Though challenges abound across the world, there are several types that stand out. The Vatican's envoy to a European conference in late 2012 highlighted the nature of these challenges.
MSGR. DOMINIQUE MAMBERTI
Secretary for Relations with States (Vatican)
"With the increase of religious intolerance throughout the world, it is well documented that Christians are among those most discriminated against, even within the OSCE region. In fact, in some participating states intolerant and even discriminatory laws, decisions and behavior, which deny this freedom, still exist against the Catholic Church and other Christian communities.”
The first type of persection are in countries or areas where Christians form a minority, and face persecution from other religious groups. Christians at times face death by Muslim groups in countries like Nigeria, or destruction of their worshiping sites, like in Egypt and Indonesia; or by radical Hindi groups in India and Pakistan.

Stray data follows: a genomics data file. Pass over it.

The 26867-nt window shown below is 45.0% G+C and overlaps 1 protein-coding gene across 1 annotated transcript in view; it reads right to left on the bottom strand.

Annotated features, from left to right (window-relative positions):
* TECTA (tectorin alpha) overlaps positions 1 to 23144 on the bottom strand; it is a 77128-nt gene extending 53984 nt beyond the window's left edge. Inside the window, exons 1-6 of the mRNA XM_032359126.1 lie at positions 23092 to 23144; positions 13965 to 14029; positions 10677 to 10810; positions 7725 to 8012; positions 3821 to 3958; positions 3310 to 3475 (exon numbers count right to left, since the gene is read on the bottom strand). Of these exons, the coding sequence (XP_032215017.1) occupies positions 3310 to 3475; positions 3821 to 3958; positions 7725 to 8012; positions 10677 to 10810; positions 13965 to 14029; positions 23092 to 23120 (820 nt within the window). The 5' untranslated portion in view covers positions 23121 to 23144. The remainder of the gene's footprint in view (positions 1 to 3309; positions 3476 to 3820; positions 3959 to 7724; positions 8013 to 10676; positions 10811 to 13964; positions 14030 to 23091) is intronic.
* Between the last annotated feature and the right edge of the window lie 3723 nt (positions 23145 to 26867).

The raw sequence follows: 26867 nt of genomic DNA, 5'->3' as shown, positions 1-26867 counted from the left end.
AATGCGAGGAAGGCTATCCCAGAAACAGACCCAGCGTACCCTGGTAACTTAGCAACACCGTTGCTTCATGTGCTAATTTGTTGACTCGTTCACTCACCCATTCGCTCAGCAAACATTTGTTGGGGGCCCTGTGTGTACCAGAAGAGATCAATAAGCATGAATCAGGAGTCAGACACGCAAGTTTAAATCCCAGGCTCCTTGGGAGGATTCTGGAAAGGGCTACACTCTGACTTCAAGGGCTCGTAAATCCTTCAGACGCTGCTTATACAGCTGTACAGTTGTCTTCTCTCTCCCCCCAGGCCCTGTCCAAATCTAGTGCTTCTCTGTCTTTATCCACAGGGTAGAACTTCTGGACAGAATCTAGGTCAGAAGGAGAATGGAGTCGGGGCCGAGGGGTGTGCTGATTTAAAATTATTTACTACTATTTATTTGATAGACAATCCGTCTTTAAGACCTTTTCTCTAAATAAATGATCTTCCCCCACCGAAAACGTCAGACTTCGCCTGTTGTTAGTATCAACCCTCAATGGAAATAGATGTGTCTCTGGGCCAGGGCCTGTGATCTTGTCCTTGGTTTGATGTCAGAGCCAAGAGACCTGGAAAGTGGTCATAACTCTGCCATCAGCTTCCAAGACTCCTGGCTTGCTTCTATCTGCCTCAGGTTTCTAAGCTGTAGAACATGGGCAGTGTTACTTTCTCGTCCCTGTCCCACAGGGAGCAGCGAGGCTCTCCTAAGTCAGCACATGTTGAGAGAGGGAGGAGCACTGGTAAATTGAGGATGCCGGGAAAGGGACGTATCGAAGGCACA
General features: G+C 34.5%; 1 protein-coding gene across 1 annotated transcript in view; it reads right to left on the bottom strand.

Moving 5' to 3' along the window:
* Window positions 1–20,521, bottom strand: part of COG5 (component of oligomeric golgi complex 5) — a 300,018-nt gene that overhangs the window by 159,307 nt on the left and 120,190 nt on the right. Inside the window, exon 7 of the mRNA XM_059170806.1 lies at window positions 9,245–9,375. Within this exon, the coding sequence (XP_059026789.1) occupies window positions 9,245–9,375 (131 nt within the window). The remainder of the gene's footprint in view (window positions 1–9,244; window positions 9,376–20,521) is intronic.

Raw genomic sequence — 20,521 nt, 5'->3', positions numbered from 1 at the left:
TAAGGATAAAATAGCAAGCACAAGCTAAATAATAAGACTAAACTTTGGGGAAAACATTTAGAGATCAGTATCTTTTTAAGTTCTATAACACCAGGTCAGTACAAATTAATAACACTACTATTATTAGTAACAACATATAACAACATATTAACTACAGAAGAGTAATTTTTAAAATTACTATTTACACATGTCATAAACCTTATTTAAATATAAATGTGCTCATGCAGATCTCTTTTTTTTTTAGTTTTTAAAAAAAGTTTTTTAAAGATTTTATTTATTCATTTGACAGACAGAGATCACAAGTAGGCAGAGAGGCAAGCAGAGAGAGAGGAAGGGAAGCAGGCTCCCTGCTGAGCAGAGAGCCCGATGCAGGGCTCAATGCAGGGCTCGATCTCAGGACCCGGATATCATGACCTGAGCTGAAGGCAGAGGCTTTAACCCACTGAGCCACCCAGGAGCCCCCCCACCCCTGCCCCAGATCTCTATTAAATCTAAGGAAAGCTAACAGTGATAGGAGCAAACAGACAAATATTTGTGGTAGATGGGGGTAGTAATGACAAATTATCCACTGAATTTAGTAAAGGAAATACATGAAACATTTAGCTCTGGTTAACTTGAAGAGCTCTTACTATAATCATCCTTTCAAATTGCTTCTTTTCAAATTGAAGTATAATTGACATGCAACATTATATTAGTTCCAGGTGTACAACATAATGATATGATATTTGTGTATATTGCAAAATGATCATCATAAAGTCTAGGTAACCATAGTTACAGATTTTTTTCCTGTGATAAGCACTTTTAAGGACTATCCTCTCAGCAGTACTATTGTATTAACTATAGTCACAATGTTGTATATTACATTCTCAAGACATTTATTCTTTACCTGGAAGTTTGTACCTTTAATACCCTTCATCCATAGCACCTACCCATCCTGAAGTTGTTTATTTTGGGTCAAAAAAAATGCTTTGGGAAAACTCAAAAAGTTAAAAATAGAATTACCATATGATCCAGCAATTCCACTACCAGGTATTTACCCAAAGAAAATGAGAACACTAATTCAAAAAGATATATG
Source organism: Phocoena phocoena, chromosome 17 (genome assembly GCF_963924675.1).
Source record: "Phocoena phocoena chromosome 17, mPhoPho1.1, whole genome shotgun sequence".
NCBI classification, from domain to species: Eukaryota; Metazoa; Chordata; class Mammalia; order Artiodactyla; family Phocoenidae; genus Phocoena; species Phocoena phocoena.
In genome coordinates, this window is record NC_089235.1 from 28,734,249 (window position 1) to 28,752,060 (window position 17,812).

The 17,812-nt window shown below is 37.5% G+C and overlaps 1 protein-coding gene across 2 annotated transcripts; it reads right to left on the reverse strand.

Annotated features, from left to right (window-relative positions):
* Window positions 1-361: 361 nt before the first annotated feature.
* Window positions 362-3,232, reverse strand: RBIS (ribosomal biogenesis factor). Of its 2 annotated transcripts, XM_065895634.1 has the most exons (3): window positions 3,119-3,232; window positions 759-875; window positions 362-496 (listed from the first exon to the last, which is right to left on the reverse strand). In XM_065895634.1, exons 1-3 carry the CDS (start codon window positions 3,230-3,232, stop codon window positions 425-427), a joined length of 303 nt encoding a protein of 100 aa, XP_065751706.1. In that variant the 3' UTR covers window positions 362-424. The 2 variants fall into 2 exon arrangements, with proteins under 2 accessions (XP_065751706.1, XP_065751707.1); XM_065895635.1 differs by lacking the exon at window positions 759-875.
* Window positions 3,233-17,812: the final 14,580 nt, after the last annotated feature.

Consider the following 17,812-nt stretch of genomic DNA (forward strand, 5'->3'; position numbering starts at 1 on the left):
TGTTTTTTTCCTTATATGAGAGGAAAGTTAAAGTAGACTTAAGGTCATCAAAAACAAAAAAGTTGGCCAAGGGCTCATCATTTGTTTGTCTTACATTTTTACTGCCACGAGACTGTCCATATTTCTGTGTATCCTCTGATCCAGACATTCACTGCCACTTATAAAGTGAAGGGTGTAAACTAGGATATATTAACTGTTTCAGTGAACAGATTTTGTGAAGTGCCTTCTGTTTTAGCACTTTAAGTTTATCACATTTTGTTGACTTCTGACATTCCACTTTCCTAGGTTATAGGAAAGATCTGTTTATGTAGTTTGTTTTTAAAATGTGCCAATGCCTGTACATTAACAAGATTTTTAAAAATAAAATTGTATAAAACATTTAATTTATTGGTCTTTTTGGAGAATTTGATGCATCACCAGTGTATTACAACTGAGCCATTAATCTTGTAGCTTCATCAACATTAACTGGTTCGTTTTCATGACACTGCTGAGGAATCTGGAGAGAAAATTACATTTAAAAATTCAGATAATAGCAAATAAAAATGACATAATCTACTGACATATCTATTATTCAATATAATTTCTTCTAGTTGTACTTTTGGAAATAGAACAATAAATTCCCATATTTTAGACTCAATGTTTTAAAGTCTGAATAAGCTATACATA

The second type is state sponsored persecution in place like China, where religion is tightly controlled by the state, or Saudi Arabia, who does not recognize the rights of Christians to worship freely. Often times, these countries do not even have diplomatic ties with the Vatican.
The third type, less recognized and much less violent as well, is the perceived social persecution of Christians. It has been characterized recently as a fight for religious freedom. On countries like the United States and the Philippines it takes form in the showdowns over healthcare laws. Or in Europe, over an employees right to wear a cross or to object to registering homosexual unions, are two recent examples.